My circumstances have not changed. I still don’t have anything in retirement or own my own house. But I feel like I’m me again. The me Jesus always created me to be. There are still things that need to change in me, areas Jesus is still working on, but I am happy. More than happy, I am joyful. And excited for all the adventures ahead.

I have a lot of stories from this summer. Memories made. Lessons learned. Here are a couple of the lessons:

  1. If transporting your kayak by the inside of a car, make sure you wrap the tip of the kayak with a towel. This will save you $250 (the cost of getting a cracked windshield fixed). As I filled out my claim to my insurance company and came to the question “How did it happen?” I couldn’t help but laugh at my answer. “The tip of my kayak ran into the windshield and cracked it.”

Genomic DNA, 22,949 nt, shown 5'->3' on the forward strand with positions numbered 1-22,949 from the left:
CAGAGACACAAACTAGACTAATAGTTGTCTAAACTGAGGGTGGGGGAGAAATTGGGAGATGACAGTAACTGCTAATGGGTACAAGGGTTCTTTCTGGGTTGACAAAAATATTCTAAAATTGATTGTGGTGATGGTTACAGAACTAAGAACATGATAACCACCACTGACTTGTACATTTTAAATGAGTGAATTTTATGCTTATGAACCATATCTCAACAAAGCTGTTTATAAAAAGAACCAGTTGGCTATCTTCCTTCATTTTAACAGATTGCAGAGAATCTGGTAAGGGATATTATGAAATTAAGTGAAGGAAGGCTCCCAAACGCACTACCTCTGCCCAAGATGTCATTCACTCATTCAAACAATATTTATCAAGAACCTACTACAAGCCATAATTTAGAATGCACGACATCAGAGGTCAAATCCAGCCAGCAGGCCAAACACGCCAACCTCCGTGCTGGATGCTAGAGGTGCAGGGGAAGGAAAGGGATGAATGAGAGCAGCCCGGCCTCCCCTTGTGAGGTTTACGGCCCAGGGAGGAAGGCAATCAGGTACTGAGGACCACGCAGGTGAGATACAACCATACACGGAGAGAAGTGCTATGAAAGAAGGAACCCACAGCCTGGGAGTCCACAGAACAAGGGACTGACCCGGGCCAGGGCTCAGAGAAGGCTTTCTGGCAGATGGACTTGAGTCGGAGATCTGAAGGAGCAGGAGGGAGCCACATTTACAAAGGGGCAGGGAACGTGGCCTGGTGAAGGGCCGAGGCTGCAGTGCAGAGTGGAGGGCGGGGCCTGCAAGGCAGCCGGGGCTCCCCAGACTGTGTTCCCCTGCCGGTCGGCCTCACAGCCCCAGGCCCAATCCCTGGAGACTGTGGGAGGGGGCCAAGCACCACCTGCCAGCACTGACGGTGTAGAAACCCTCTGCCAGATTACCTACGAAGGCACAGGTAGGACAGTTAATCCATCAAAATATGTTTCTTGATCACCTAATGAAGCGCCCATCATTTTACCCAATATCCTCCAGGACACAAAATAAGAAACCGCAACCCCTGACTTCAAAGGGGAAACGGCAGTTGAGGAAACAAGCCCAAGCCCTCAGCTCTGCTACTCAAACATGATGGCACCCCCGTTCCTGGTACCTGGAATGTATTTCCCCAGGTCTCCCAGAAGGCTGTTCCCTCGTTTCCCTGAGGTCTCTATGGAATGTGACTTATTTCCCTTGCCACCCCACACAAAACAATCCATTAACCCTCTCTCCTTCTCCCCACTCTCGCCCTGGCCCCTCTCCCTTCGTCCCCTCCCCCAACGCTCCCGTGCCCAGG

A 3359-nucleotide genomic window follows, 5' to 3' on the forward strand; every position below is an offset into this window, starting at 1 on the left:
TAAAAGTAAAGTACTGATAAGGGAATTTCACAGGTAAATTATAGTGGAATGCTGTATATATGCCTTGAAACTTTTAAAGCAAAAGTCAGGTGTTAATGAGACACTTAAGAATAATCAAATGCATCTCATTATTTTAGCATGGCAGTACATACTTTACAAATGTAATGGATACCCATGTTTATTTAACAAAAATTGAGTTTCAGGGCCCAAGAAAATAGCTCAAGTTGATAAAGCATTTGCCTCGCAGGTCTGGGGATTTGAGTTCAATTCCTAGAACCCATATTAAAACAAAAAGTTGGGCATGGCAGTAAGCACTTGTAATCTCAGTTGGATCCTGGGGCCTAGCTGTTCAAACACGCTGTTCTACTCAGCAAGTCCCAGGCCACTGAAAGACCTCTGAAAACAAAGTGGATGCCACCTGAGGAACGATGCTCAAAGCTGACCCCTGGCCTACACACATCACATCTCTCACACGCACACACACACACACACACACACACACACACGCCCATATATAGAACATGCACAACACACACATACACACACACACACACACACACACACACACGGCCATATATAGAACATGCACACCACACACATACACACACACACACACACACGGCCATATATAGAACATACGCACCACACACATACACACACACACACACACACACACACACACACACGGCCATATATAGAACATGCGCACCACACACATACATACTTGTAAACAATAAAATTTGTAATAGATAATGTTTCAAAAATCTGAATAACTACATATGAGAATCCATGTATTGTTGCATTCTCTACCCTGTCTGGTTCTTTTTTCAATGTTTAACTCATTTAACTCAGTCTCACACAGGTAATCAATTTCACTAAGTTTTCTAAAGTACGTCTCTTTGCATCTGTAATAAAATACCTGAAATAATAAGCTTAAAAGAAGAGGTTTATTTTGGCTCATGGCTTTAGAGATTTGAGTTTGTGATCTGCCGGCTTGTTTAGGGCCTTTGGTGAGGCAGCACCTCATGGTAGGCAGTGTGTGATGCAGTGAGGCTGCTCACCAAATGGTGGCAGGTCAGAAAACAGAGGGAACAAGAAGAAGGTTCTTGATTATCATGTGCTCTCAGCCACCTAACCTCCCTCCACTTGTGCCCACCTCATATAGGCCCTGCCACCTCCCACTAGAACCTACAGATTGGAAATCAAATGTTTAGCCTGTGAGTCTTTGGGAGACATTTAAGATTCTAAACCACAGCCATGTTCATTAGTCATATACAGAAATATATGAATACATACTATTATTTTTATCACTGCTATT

My kayak cracked my windshield.

    My kayak cracked my windshield.


  2. If you’re always worried about being cool, you will never have any fun. (My pep talk to the summer interns at our church before I sent them out to be dancing bananas, Santa Clauses, babies, and elves for our Amazing Race). *I think it can also be said that if you’re always worried about being cool, you will never take risks.

    Characters from our Amazing Race.

    Characters from our Amazing Race.

There are a few more stories from this summer I want to share but that would make this an incredibly long blog. And they each need their own space. So consider this a “to be continued”….